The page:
School Breakfast

Coming to school and sitting in class with an empty stomach makes learning difficult. Many school districts around the country serve breakfast, and often it is free or at a reduced price for students who already receive free or reduced lunch. So why are many students not partaking of this offer and still going hungry in class? Notoriously bad cafeteria food may have something to do with it, but some recent reports and this recent NY Times article may also shed some light on the issue. Today’s post looks at some of the reasons this may be happening and also introduces the beginnings of a plan to correct the problem. Read the rest of this entry »

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Failing Schools Pass Students

A recent NY Times article, shows the conflict that exists in the NYC public school system between what a good education should be and the desire to raise graduation rates. The unfortunate consequence is that although many students are receiving diplomas, they are not prepared for college or any world outside of high school. What was, perhaps, designed to be a benefit to students is actually a great disservice. Today’s post looks at some of the effects of such policies and makes some recommendations about what should be done in the future. Read the rest of this entry »

You Can Bring a Student to the School…

…but can you give him equal access to education? Instead of fixing schools in poor neighborhoods former North Carolina Senator and 2008 Presidential Candidate John Edwards’ idea to increase the level of economic diversity in schools is to help families move elsewhere, along with busing inner-city students to the suburbs and creating inner-city magnet schools to attract suburban students into the city. The Supreme Court has repeatedly shot down districts who try to use race as the only factor in integrating schools. Due to the economic climate of the nation, they are now able to use economic status in its place and accomplish the same goal – but what does that mean for education system? Today’s post looks at some “solutions” to the lack of diversity in America’s schools and whether or not they are being fair to give all students equal access to education.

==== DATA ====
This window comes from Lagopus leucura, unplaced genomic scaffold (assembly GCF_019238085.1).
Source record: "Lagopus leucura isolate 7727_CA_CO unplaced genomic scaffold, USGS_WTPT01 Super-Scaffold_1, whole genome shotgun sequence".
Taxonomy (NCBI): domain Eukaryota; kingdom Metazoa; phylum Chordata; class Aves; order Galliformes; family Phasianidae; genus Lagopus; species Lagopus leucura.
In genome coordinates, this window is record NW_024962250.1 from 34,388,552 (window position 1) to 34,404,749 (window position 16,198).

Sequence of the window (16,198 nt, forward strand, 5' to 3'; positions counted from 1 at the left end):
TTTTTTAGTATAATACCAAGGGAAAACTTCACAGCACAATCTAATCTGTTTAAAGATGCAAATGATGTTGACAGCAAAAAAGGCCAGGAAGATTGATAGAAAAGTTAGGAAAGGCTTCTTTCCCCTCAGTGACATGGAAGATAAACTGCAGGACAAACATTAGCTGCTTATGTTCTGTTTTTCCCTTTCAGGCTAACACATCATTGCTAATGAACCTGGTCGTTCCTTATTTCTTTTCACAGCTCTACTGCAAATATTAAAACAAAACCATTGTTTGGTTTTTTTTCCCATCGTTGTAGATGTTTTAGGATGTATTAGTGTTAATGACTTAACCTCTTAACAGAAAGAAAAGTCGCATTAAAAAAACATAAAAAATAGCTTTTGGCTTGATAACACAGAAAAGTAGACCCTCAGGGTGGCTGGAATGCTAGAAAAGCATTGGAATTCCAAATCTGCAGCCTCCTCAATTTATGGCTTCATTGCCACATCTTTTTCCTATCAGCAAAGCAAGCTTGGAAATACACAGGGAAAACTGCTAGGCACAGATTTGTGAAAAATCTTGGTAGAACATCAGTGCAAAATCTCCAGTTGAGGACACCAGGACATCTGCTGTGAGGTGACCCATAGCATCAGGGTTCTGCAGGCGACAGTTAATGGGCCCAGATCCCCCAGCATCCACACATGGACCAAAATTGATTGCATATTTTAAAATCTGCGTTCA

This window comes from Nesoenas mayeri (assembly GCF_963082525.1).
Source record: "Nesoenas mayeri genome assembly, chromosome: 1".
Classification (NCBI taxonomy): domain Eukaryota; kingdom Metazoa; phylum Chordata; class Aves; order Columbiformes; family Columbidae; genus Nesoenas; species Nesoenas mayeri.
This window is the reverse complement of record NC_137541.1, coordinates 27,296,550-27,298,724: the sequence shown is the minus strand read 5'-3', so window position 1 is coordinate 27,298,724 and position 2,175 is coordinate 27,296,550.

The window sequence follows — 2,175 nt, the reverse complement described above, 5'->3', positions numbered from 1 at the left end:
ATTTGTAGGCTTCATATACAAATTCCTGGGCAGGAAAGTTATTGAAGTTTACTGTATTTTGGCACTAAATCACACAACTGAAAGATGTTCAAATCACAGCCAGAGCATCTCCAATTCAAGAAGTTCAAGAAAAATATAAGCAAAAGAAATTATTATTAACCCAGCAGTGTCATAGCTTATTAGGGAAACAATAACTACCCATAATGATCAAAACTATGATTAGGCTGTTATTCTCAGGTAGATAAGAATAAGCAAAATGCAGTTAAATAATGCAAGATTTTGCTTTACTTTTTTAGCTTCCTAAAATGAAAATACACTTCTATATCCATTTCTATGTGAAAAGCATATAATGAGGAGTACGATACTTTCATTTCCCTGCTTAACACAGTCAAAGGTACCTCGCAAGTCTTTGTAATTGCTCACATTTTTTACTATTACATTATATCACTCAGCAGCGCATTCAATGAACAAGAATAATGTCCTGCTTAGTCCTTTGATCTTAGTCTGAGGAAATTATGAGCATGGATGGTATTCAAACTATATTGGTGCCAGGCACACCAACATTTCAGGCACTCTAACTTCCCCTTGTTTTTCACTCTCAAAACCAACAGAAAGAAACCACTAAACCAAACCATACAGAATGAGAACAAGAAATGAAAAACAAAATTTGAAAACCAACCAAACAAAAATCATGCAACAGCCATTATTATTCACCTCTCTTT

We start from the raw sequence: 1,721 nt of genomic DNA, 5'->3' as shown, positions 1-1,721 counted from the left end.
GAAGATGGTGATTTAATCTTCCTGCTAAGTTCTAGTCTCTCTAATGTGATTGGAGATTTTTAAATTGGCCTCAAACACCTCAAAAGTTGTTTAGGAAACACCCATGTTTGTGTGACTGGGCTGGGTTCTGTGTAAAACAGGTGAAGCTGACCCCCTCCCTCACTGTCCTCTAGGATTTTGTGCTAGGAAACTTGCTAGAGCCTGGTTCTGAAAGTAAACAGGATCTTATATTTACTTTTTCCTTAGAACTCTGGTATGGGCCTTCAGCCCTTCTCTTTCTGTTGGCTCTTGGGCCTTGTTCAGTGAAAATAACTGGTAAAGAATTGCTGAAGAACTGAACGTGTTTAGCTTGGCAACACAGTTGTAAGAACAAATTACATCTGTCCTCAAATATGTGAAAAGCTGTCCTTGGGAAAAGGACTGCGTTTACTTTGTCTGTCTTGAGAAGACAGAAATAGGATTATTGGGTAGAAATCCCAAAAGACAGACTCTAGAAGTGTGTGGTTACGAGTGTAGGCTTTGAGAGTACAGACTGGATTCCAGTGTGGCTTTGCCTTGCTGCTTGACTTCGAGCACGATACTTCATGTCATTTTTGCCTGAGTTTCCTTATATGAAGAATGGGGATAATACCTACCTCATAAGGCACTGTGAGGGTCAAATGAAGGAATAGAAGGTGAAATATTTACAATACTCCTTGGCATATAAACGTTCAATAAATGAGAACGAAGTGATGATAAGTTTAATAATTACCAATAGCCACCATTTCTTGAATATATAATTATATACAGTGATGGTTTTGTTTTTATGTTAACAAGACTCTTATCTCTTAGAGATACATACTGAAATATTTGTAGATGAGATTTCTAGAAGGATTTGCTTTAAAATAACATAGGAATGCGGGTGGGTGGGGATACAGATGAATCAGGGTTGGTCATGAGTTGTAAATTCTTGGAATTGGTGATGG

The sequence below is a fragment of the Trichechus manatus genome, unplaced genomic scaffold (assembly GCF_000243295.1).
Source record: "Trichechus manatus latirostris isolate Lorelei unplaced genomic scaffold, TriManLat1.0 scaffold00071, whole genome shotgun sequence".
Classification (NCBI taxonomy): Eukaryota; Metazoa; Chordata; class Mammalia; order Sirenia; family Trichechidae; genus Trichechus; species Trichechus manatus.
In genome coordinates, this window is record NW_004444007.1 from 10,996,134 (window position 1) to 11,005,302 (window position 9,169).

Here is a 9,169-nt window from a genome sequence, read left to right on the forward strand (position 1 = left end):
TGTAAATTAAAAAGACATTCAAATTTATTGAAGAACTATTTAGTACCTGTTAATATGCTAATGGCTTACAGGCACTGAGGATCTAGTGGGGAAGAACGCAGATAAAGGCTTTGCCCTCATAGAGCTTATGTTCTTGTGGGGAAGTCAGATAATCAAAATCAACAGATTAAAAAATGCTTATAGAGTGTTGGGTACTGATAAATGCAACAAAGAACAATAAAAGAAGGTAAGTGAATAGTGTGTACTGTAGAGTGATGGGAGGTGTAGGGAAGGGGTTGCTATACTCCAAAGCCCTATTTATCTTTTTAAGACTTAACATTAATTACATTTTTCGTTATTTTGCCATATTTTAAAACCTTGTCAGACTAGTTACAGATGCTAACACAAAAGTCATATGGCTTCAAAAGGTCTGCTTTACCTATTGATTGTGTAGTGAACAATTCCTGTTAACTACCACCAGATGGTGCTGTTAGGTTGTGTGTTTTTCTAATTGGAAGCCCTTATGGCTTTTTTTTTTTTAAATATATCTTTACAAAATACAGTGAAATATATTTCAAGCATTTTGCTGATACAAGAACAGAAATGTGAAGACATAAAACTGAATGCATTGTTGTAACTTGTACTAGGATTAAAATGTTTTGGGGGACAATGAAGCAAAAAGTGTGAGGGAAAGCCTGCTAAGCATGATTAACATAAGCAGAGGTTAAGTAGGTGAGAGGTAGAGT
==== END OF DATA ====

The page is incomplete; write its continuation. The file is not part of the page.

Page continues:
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The Shame of the Nation

Jonathan Kozol‘s 2005 book, The Shame of the Nation: The Restoration of Apartheid Schooling in America, looks at the issue of racial integration in the nation’s schools. Over 50 years after the landmark Brown vs. Board of Education decision that “separate educational facilities are inherently unequal” and forcing the immediate integration of America’s schools, we have not yet achieved that goal. Kozol uses the passionate voices of teachers and students, mostly from urban New York City schools and the suburban areas of Long Island, to tell how the nation has been failing a large portion of its children and, in fact, creating a system of apartheid by withholding a proper education from so many children. Read the rest of this entry »